Thank you very, very much for that tremendous welcome and for this tremendous honor. It's quite something to be named in the same breath as Benjamin Franklin [laughter], and indeed I was the 66th secretary of state of the United States. The first, of course, was an alumnus of William & Mary – Thomas Jefferson. [cheers and applause]
I want to thank my great friend and your chancellor, Bob Gates. I want to thank you, too, Bob, for your life of exemplary service to our country. I want to thank the president of the college. President Reveley, you have done such a marvelous job of leading this fine institution. To the rector, Todd Stottlemyer, and the board – thank you for your leadership of William & Mary. To the faculty who have guided these graduates through their academic paces to academic success. And to the staff, who have nurtured them and cared for them. To family and friends – thank you for your support and love of these graduates. And to the class of 2015 – congratulations. [applause]
Now it's great to be here in Tribe country. As an academic I'm pleased to be here because this is such a respected place of learning and it's had such an important role in our history of our country. As a southerner, it's nice to be a little closer to my roots. And as a sports fan, I want you to know that thanks to your football coach, Coach Laycock, I now have enough t-shirts and hats and golf balls to be a member of the tribe for the rest of my life. [laughter and applause]
It's been many years since my own undergraduate commencement at the University of Denver. I remember almost everything about it. I remember how proud my parents were. I remember the closeness I felt to my classmates and my friends. I remember the thrill of achieving my academic goal. I do not remember, however, a single word that the commencement speaker said that day, [laughter] and you won't either, and I promise not to take it personally.
On this day, you can be forgiven for feeling a little restless and a little proud. You will have lasting memories of this place – the holiday celebrations at the Yule Log ceremony and your professors trying to outdo each other in the Raft Debates. And even I will remember the joy on your faces as I joined you last night with a candlelight ceremony.
Those experiences have been a part of your journey together, a journey that ends today in celebration of your educational achievements at this highly respected institution.
Education is transformative. It literally changes lives. That is why people over the centuries have worked so hard to become educated. Education, more than any other force, can help to erase arbitrary divisions of race and class and culture, and unlock every person's God-given potential. This belief is very personal for me. It has long been an article of faith in my family.
I first learned of this idea through stories about my paternal grandfather, a real family hero named John Wesley Rice, Sr. Granddaddy Rice was a sharecropper's son in Eutaw – that would be E-U-T-A-W, I'm not kidding – Alabama. [laughter] And when we was a young man of about 19, he decided he wanted to get book learning at a college. And so he asked how a colored man – that was the parlance of the day – could go to college. And they told him there was this little Presbyterian school about 30 miles away called Stillman College. So, he saved up his cotton for tuition, he went off to Stillman College, and after the first year they said, "So how are you going to pay for the second year?” He said, "Well, I'm out of cotton." They said, "You're out of luck." But thinking quickly, Granddaddy Rice said, "So, how are those other boys going to college?" They said, "Well you see, they have what's called a scholarship. And if you wanted to be a Presbyterian minister then you could have a scholarship, too." Granddaddy Rice said, "You know, that is exactly what I had in mind." [laughter] And my family has been college-educated – and Presbyterian – ever since. [laughter and applause]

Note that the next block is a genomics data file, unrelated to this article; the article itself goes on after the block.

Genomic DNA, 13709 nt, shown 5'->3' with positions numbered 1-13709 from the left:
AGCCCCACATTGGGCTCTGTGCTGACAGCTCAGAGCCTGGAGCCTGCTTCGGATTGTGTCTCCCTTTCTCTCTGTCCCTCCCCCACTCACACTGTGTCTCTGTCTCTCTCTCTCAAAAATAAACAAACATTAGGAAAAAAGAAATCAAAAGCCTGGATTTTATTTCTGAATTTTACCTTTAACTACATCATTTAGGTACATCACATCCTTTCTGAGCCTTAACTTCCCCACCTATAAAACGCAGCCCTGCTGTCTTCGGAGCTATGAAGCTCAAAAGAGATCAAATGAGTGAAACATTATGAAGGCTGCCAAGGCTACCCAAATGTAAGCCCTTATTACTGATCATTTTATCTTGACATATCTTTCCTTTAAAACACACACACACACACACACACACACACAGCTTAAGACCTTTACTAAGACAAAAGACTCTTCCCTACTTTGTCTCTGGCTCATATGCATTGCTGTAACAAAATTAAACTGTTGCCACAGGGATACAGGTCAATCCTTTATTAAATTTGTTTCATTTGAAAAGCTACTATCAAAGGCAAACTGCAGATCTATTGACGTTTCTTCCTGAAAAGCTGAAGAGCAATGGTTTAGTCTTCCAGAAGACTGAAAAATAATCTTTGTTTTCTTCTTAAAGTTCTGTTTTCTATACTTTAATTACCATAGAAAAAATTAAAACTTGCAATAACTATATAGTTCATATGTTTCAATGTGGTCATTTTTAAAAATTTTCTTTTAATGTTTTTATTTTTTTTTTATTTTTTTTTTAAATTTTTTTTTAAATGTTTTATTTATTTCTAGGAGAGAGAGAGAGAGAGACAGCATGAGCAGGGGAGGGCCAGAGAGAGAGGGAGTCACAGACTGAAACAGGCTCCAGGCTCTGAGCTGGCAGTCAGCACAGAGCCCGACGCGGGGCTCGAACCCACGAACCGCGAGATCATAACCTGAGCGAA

But you know, John Wesley Rice, Sr., was on to something. He knew that that education was going to allow him to become someone that otherwise he might never have even imagined, and he knew that it would resonate for generations of Rices to come. And indeed, my father would go on to become not just college-educated but advanced degreed and he would be an administrator at the University of Denver – and a Presbyterian minister. And his sister, my Aunt Theresa, would go to the University of Wisconsin in 1952. She would get a Ph.D. in Victorian literature and write books on Dickens. You think what I do is weird for a black person? She wrote books on Dickens! [laughter]
Because of all that my grandfather and others of my ancestors endured – poverty and segregation, really second-class citizenship – they understood that education was privilege, not a right, and that it therefore conferred certain obligations, and so today, I would like to talk a little bit with you about the imported responsibilities of educated people.